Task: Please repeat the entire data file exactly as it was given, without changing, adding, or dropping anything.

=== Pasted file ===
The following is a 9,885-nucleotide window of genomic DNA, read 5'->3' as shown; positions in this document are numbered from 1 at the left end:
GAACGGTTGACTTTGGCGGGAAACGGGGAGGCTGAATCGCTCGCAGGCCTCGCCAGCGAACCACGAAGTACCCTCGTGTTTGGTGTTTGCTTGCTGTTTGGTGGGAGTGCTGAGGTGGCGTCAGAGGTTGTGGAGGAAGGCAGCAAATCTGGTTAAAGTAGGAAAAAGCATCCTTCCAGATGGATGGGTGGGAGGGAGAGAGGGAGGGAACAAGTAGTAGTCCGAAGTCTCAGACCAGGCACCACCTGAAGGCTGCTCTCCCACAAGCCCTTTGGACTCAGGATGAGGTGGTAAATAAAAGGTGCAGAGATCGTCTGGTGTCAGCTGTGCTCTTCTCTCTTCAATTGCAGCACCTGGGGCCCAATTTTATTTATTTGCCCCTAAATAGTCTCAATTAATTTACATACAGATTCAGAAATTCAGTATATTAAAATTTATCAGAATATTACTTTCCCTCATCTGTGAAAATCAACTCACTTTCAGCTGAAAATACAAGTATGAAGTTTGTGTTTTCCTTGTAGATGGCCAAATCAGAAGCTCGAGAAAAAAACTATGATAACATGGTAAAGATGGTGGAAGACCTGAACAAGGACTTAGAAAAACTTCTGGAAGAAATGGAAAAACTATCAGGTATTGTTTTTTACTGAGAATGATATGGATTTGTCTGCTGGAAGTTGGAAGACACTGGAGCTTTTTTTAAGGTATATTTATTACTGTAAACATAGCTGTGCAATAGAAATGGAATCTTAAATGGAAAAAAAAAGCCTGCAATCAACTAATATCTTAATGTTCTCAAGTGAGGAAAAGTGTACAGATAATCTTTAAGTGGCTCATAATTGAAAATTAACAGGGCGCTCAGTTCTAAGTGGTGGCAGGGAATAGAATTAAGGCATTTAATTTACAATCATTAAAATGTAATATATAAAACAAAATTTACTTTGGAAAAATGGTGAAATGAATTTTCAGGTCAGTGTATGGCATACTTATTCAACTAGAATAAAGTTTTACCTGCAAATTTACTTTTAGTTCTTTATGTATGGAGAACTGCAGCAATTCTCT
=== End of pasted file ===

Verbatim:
The following is a 9,885-nucleotide window of genomic DNA, read 5'->3' as shown; positions in this document are numbered from 1 at the left end:
GAACGGTTGACTTTGGCGGGAAACGGGGAGGCTGAATCGCTCGCAGGCCTCGCCAGCGAACCACGAAGTACCCTCGTGTTTGGTGTTTGCTTGCTGTTTGGTGGGAGTGCTGAGGTGGCGTCAGAGGTTGTGGAGGAAGGCAGCAAATCTGGTTAAAGTAGGAAAAAGCATCCTTCCAGATGGATGGGTGGGAGGGAGAGAGGGAGGGAACAAGTAGTAGTCCGAAGTCTCAGACCAGGCACCACCTGAAGGCTGCTCTCCCACAAGCCCTTTGGACTCAGGATGAGGTGGTAAATAAAAGGTGCAGAGATCGTCTGGTGTCAGCTGTGCTCTTCTCTCTTCAATTGCAGCACCTGGGGCCCAATTTTATTTATTTGCCCCTAAATAGTCTCAATTAATTTACATACAGATTCAGAAATTCAGTATATTAAAATTTATCAGAATATTACTTTCCCTCATCTGTGAAAATCAACTCACTTTCAGCTGAAAATACAAGTATGAAGTTTGTGTTTTCCTTGTAGATGGCCAAATCAGAAGCTCGAGAAAAAAACTATGATAACATGGTAAAGATGGTGGAAGACCTGAACAAGGACTTAGAAAAACTTCTGGAAGAAATGGAAAAACTATCAGGTATTGTTTTTTACTGAGAATGATATGGATTTGTCTGCTGGAAGTTGGAAGACACTGGAGCTTTTTTTAAGGTATATTTATTACTGTAAACATAGCTGTGCAATAGAAATGGAATCTTAAATGGAAAAAAAAAGCCTGCAATCAACTAATATCTTAATGTTCTCAAGTGAGGAAAAGTGTACAGATAATCTTTAAGTGGCTCATAATTGAAAATTAACAGGGCGCTCAGTTCTAAGTGGTGGCAGGGAATAGAATTAAGGCATTTAATTTACAATCATTAAAATGTAATATATAAAACAAAATTTACTTTGGAAAAATGGTGAAATGAATTTTCAGGTCAGTGTATGGCATACTTATTCAACTAGAATAAAGTTTTACCTGCAAATTTACTTTTAGTTCTTTATGTATGGAGAACTGCAGCAATTCTCT